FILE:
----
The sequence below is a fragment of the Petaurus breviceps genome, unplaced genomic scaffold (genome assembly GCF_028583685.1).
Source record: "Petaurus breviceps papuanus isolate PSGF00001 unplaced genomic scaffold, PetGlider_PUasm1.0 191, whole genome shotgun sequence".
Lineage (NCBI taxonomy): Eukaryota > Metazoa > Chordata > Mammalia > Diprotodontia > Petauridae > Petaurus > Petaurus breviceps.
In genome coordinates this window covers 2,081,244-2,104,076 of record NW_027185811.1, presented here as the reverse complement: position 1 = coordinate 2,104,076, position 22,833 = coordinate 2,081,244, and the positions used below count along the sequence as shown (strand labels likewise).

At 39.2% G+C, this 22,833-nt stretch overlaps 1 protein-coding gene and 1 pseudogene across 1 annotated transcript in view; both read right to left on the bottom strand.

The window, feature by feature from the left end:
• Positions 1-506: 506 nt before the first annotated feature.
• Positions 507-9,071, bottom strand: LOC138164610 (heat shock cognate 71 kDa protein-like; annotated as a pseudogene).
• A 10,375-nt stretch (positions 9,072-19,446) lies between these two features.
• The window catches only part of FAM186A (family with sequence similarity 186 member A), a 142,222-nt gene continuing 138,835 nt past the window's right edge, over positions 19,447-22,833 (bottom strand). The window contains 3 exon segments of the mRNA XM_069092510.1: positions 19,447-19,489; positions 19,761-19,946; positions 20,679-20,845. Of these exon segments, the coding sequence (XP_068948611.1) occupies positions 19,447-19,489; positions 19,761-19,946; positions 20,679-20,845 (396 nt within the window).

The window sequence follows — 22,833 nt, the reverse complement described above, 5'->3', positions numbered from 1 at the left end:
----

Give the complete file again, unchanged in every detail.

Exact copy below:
The sequence below is a fragment of the Petaurus breviceps genome, unplaced genomic scaffold (genome assembly GCF_028583685.1).
Source record: "Petaurus breviceps papuanus isolate PSGF00001 unplaced genomic scaffold, PetGlider_PUasm1.0 191, whole genome shotgun sequence".
Lineage (NCBI taxonomy): Eukaryota > Metazoa > Chordata > Mammalia > Diprotodontia > Petauridae > Petaurus > Petaurus breviceps.
In genome coordinates this window covers 2,081,244-2,104,076 of record NW_027185811.1, presented here as the reverse complement: position 1 = coordinate 2,104,076, position 22,833 = coordinate 2,081,244, and the positions used below count along the sequence as shown (strand labels likewise).

At 39.2% G+C, this 22,833-nt stretch overlaps 1 protein-coding gene and 1 pseudogene across 1 annotated transcript in view; both read right to left on the bottom strand.

The window, feature by feature from the left end:
• Positions 1-506: 506 nt before the first annotated feature.
• Positions 507-9,071, bottom strand: LOC138164610 (heat shock cognate 71 kDa protein-like; annotated as a pseudogene).
• A 10,375-nt stretch (positions 9,072-19,446) lies between these two features.
• The window catches only part of FAM186A (family with sequence similarity 186 member A), a 142,222-nt gene continuing 138,835 nt past the window's right edge, over positions 19,447-22,833 (bottom strand). The window contains 3 exon segments of the mRNA XM_069092510.1: positions 19,447-19,489; positions 19,761-19,946; positions 20,679-20,845. Of these exon segments, the coding sequence (XP_068948611.1) occupies positions 19,447-19,489; positions 19,761-19,946; positions 20,679-20,845 (396 nt within the window).

The window sequence follows — 22,833 nt, the reverse complement described above, 5'->3', positions numbered from 1 at the left end: